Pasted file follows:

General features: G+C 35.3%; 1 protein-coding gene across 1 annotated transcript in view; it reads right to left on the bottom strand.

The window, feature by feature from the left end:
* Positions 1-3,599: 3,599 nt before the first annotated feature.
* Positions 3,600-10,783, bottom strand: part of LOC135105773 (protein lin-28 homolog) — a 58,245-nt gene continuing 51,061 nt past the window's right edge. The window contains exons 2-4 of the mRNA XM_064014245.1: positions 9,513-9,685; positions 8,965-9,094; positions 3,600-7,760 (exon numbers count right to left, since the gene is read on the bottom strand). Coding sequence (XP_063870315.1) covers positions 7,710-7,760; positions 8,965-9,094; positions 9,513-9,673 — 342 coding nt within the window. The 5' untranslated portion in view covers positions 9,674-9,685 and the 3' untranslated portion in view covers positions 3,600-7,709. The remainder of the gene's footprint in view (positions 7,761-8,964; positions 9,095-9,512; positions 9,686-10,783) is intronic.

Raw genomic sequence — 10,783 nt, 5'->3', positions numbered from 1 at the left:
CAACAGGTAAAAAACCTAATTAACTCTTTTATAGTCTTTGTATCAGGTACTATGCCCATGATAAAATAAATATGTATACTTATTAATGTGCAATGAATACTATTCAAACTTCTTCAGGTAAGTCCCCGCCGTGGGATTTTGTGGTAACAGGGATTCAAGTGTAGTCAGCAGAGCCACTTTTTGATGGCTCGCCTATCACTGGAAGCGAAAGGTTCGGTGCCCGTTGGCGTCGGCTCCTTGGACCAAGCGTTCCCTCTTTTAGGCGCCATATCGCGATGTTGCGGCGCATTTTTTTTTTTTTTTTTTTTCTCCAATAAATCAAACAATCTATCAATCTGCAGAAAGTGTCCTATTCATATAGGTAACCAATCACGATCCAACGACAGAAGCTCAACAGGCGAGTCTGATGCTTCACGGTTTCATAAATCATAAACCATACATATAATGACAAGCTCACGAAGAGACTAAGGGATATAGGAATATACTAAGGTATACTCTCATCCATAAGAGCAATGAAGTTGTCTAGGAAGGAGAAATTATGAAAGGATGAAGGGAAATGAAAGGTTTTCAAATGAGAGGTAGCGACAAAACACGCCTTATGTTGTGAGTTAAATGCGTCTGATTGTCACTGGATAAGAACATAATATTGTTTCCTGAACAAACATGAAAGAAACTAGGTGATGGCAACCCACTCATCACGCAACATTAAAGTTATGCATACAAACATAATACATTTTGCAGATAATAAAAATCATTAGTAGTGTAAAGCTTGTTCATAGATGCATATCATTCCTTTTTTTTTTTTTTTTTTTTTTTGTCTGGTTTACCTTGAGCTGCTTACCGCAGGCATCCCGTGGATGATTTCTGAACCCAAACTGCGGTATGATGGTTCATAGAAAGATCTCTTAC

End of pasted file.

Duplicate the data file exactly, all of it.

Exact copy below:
General features: G+C 35.3%; 1 protein-coding gene across 1 annotated transcript in view; it reads right to left on the bottom strand.

The window, feature by feature from the left end:
* Positions 1-3,599: 3,599 nt before the first annotated feature.
* Positions 3,600-10,783, bottom strand: part of LOC135105773 (protein lin-28 homolog) — a 58,245-nt gene continuing 51,061 nt past the window's right edge. The window contains exons 2-4 of the mRNA XM_064014245.1: positions 9,513-9,685; positions 8,965-9,094; positions 3,600-7,760 (exon numbers count right to left, since the gene is read on the bottom strand). Coding sequence (XP_063870315.1) covers positions 7,710-7,760; positions 8,965-9,094; positions 9,513-9,673 — 342 coding nt within the window. The 5' untranslated portion in view covers positions 9,674-9,685 and the 3' untranslated portion in view covers positions 3,600-7,709. The remainder of the gene's footprint in view (positions 7,761-8,964; positions 9,095-9,512; positions 9,686-10,783) is intronic.

Raw genomic sequence — 10,783 nt, 5'->3', positions numbered from 1 at the left:
CAACAGGTAAAAAACCTAATTAACTCTTTTATAGTCTTTGTATCAGGTACTATGCCCATGATAAAATAAATATGTATACTTATTAATGTGCAATGAATACTATTCAAACTTCTTCAGGTAAGTCCCCGCCGTGGGATTTTGTGGTAACAGGGATTCAAGTGTAGTCAGCAGAGCCACTTTTTGATGGCTCGCCTATCACTGGAAGCGAAAGGTTCGGTGCCCGTTGGCGTCGGCTCCTTGGACCAAGCGTTCCCTCTTTTAGGCGCCATATCGCGATGTTGCGGCGCATTTTTTTTTTTTTTTTTTTTCTCCAATAAATCAAACAATCTATCAATCTGCAGAAAGTGTCCTATTCATATAGGTAACCAATCACGATCCAACGACAGAAGCTCAACAGGCGAGTCTGATGCTTCACGGTTTCATAAATCATAAACCATACATATAATGACAAGCTCACGAAGAGACTAAGGGATATAGGAATATACTAAGGTATACTCTCATCCATAAGAGCAATGAAGTTGTCTAGGAAGGAGAAATTATGAAAGGATGAAGGGAAATGAAAGGTTTTCAAATGAGAGGTAGCGACAAAACACGCCTTATGTTGTGAGTTAAATGCGTCTGATTGTCACTGGATAAGAACATAATATTGTTTCCTGAACAAACATGAAAGAAACTAGGTGATGGCAACCCACTCATCACGCAACATTAAAGTTATGCATACAAACATAATACATTTTGCAGATAATAAAAATCATTAGTAGTGTAAAGCTTGTTCATAGATGCATATCATTCCTTTTTTTTTTTTTTTTTTTTTTTGTCTGGTTTACCTTGAGCTGCTTACCGCAGGCATCCCGTGGATGATTTCTGAACCCAAACTGCGGTATGATGGTTCATAGAAAGATCTCTTAC